Accession Number:

ADA461131

Title:

Acquiring Domain-Specific Planners by Example

Descriptive Note:

Corporate Author:

CARNEGIE-MELLON UNIV PITTSBURGH PA SCHOOL OF COMPUTER SCIENCE

Personal Author(s):

Report Date:

2003-01-01

Pagination or Media Count:

40.0

Abstract:

Intelligent problem solving requires the ability to select actions autonomously from a specific state to reach objectives. Planning algorithms provide approaches to look ahead and select a complete sequence of actions. Given a domain description consisting of preconditions and effects of the actions the planner can take, an initial state, and a goal, a planning program returns a sequence of actions to transform the initial state into a state in which the goal is satisfied. Classical planning research has addressed this problem in a domain-independent manner--the same algorithm generates a complete plan for any domain specification. This feature comes at a cost which domain-independent planners incur either in high search efforts or in tedious hand-coded domain knowledge. Previous approaches to efficient general-purpose planning have focused on reducing the search involved in an existing general-purpose planning algorithm. An interesting alternative is to use example plans in a particular domain to demonstrate how to solve problems in that domain and to use that information to solve new problems independently of a domain-independent planner. Others have used example plans for case based planning, but the retrieval and adaptation mechanisms were still domain-independent and efficiency issues were still a concern. In my thesis, I propose to introduce algorithms to extract complex, repeating processes, in the form of domain-specific planning programs, from example plans. I will investigate the application of these learned programs to modelling agent preferences and choices. I will also investigate how the programs can be used, extended, and repaired dynamically as an agent encounters new problems and acquires new experience. Finally, I will compare the template-based planning paradigm to existing general-purpose and domain-specific planning programs with a full evaluation on new and existing planning domains.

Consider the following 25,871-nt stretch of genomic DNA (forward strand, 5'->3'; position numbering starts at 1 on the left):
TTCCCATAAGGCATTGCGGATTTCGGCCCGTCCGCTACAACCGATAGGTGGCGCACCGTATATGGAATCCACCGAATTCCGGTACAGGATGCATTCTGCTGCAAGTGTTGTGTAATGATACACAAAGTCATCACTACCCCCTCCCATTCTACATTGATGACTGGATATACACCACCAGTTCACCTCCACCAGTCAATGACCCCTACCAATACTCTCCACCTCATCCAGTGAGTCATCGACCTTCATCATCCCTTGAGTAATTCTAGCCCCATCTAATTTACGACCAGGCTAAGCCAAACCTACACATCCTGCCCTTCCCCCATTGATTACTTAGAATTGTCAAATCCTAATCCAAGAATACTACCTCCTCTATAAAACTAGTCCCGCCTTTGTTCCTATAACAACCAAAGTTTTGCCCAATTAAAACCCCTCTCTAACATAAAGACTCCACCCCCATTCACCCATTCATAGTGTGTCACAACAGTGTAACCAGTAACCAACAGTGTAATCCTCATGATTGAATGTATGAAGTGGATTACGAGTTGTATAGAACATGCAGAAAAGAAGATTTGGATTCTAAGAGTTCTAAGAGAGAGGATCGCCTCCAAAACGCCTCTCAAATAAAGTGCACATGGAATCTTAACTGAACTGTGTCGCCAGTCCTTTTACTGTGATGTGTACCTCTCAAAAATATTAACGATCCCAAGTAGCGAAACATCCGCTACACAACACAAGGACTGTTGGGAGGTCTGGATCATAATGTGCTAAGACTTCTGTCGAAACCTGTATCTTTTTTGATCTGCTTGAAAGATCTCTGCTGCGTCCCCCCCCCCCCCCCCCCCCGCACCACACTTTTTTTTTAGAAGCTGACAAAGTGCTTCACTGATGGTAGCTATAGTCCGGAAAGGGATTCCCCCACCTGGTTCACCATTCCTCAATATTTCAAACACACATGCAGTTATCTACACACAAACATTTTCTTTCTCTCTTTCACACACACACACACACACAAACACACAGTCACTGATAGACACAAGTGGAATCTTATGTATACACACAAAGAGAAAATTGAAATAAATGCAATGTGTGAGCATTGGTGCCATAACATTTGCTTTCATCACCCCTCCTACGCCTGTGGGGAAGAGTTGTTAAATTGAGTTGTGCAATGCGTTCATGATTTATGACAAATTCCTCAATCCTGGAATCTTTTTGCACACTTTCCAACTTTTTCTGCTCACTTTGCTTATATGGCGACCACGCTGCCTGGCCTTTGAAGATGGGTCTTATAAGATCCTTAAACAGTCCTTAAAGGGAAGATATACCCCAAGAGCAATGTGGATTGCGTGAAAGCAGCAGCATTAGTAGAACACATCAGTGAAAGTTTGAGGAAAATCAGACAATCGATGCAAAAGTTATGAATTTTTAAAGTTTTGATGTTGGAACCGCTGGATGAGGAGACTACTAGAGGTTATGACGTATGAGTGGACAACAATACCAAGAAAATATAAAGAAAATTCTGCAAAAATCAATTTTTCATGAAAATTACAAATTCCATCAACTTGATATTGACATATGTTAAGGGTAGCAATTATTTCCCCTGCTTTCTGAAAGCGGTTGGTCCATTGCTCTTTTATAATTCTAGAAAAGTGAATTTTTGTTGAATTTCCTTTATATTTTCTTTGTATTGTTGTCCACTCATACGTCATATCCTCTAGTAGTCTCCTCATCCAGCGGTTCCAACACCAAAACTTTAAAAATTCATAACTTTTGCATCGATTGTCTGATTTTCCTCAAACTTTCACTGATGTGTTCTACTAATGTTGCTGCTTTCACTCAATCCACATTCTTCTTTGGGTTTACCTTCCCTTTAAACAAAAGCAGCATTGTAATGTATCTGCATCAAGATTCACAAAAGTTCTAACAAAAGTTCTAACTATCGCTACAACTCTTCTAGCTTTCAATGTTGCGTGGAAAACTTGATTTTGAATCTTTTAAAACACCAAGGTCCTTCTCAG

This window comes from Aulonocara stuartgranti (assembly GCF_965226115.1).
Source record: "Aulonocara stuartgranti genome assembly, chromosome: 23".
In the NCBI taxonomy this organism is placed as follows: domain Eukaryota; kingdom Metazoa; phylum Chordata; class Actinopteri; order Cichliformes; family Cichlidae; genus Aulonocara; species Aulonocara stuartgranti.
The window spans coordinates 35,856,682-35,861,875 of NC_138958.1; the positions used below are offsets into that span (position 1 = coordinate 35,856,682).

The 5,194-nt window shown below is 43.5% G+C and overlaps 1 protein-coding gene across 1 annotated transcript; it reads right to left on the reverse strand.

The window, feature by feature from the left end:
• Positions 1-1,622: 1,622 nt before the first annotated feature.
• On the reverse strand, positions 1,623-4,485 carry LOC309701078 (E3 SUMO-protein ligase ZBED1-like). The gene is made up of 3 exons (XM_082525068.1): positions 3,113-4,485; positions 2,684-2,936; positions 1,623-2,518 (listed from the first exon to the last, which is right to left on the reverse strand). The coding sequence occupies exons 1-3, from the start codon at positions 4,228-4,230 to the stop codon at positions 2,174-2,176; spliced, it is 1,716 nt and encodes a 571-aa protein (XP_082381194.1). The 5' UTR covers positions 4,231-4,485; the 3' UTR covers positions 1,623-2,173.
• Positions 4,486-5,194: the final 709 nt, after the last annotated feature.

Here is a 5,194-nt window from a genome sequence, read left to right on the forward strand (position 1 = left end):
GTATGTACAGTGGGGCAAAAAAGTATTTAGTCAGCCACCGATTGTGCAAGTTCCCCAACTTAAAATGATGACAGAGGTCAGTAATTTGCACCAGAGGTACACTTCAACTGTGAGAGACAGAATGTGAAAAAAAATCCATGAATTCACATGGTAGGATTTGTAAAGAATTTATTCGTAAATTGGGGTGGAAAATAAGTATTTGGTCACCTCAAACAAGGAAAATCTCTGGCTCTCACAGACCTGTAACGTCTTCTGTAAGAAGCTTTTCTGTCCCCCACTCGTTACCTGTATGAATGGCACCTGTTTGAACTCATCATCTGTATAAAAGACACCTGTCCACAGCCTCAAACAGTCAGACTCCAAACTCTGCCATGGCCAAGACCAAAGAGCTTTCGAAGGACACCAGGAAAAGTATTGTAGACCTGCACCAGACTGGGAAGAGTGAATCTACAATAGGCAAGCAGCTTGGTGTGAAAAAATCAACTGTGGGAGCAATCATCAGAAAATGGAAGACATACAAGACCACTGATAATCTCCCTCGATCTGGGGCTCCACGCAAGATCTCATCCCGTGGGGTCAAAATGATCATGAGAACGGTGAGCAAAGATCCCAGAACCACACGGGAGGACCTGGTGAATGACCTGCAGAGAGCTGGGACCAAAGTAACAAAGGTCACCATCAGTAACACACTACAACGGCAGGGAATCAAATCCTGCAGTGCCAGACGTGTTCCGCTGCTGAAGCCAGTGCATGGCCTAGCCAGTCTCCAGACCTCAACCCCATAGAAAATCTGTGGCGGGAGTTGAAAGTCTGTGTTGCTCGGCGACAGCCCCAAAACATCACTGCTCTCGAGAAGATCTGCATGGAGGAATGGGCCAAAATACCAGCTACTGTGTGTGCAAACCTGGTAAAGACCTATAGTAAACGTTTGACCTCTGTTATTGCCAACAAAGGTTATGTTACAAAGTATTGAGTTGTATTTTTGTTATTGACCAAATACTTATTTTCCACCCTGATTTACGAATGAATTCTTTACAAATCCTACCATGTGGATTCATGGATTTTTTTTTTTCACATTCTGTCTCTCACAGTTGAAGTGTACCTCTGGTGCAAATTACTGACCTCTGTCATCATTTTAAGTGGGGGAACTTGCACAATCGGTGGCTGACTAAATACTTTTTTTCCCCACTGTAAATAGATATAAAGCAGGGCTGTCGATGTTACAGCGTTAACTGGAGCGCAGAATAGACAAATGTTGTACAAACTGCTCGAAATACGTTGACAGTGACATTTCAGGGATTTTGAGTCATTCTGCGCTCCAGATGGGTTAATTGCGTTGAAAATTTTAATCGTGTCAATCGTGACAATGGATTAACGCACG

Subject Categories:

  • Information Science
  • Numerical Mathematics
  • Computer Programming and Software

Distribution Statement:

APPROVED FOR PUBLIC RELEASE